2007 GSA Denver Annual Meeting (28–31 October 2007)
Paper No. 138-5
Presentation Time: 9:25 AM-9:40 AM

PALEONANOQUAKES THROUGH PALEOMEGAQUAKES—FRICTION MELTING FEATURES WITHIN FAULT ZONES ACROSS FIVE ORDERS OF MAGNITUDE IN THICKNESS

MAGLOUGHLIN, J.F., Department of Geosciences, Colorado State University, Fort Collins, CO 80523, jerrym@cnr.colostate.edu

It is commonly accepted that the presence of bona fide pseudotachylyte along a normal (non-superfault) crustal fault zone is evidence for ancient coseismic slip along the fault, and that the friction melt or pseudotachylyte represents a petrologic °¥fossil earthquake'. To what extent are the characteristic structures associated with such slip developed along single-slip-event fault zones, considering the thickness (and presumably the displacement) can range over many orders of magnitude? Three examples will be presented representing fault-zone thicknesses ranging over approximately five orders of magnitude, and implications for scaling relationships discussed.

At the small-displacement extreme, ~1 Ga micro-pseudotachylytes exist within fault rocks from the Grenville Front, Ontario, Canada. They developed within ultramylonites, where microfaults formed parallel to Ĕ10 micron-thick alternating felsic and mafic laminae developed during plastic strain. Pseudotachylyte fault veins commonly thin to less than 10 microns thick, and are commonly less than 50 microns thick. Despite their minute size, they display many of the characteristics of mesoscale pseudotachylytes, including 1) lithic clasts and crystal fragments, typically <20 microns across; 2) flow banding including concentric flow patterns; 3) bifurcation of veins around rigid layers; 4) paired shears with inwardly-projecting injection veins; 5) dilatant zones of anomalously thick pseudotachylyte; 6) highly variable fault vein thickness. Although many diagnostic features may be lacking at this scale, clearly they can be preserved, and considering fault scaling relationships, ought to be common, suggesting recognition and possibly preservation is a problem.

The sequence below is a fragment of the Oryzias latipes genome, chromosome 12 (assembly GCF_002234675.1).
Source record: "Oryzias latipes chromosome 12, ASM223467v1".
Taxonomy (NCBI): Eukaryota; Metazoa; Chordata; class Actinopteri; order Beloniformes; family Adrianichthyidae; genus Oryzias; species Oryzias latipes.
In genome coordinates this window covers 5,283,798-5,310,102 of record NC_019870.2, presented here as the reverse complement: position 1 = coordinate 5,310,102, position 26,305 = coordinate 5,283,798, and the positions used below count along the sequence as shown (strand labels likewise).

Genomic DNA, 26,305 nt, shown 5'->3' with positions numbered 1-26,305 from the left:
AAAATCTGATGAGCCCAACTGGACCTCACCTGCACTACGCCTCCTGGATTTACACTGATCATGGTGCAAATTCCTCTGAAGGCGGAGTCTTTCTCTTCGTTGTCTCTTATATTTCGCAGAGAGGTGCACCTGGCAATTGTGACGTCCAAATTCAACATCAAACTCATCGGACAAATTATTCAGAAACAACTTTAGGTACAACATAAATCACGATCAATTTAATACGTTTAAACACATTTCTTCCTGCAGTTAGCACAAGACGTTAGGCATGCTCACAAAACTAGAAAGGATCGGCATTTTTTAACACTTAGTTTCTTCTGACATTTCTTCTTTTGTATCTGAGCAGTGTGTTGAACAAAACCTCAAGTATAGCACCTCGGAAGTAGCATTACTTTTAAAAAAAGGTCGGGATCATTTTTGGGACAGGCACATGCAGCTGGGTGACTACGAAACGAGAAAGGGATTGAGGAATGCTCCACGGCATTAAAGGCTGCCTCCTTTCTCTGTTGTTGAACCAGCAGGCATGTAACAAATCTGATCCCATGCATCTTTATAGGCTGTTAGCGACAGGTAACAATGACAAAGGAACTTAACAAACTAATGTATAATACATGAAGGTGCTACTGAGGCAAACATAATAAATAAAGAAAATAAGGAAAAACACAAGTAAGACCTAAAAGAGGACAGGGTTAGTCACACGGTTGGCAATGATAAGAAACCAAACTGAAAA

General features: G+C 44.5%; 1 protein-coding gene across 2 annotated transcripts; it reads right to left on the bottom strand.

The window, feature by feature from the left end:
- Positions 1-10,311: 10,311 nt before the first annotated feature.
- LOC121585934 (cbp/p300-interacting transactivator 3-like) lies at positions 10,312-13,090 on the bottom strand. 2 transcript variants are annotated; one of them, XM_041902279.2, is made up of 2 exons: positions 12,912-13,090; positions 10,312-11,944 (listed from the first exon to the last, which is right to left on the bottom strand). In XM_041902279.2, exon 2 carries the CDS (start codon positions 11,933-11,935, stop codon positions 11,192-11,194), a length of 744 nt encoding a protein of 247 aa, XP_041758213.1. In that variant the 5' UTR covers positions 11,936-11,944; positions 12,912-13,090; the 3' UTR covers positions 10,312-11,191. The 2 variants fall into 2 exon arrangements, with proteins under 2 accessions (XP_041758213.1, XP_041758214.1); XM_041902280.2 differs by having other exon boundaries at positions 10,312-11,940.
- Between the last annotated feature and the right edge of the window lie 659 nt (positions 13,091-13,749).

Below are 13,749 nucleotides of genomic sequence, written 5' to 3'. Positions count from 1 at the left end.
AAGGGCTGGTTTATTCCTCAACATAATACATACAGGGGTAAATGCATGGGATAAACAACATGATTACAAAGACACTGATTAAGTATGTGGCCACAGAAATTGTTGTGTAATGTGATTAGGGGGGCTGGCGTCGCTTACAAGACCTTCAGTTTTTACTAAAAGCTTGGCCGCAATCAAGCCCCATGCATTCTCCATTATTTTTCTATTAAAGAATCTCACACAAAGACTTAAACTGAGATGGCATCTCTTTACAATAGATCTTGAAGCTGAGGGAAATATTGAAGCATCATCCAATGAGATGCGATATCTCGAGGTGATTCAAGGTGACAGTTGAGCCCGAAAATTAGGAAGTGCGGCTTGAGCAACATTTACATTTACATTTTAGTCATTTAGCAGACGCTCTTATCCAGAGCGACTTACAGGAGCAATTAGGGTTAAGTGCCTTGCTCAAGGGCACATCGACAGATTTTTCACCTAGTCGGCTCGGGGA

Some of the most familiar coseismic structures are evident at the mesoscale, and examples will be presented from several locations.

At the other extreme, a 5 m-thick pseudotachylyte zone occurs near Loch Scadabhagh on North Uist, Scotland. Although this zone is clast-rich, there do not appear to be any discontinuities, and magnetic susceptibility measurements on the pseudotachylytes broadly agree throughout the zone. Clasts, spherulites, and other textures are consistent with large scale displacement.

2007 GSA Denver Annual Meeting (28–31 October 2007)
General Information for this Meeting
Session No. 138
Recognition and Implications of Coseismic Fault-Zone Structures II
Colorado Convention Center: 404
8:00 AM-12:00 PM, Tuesday, 30 October 2007

Geological Society of America Abstracts with Programs, Vol. 39, No. 6, p. 374

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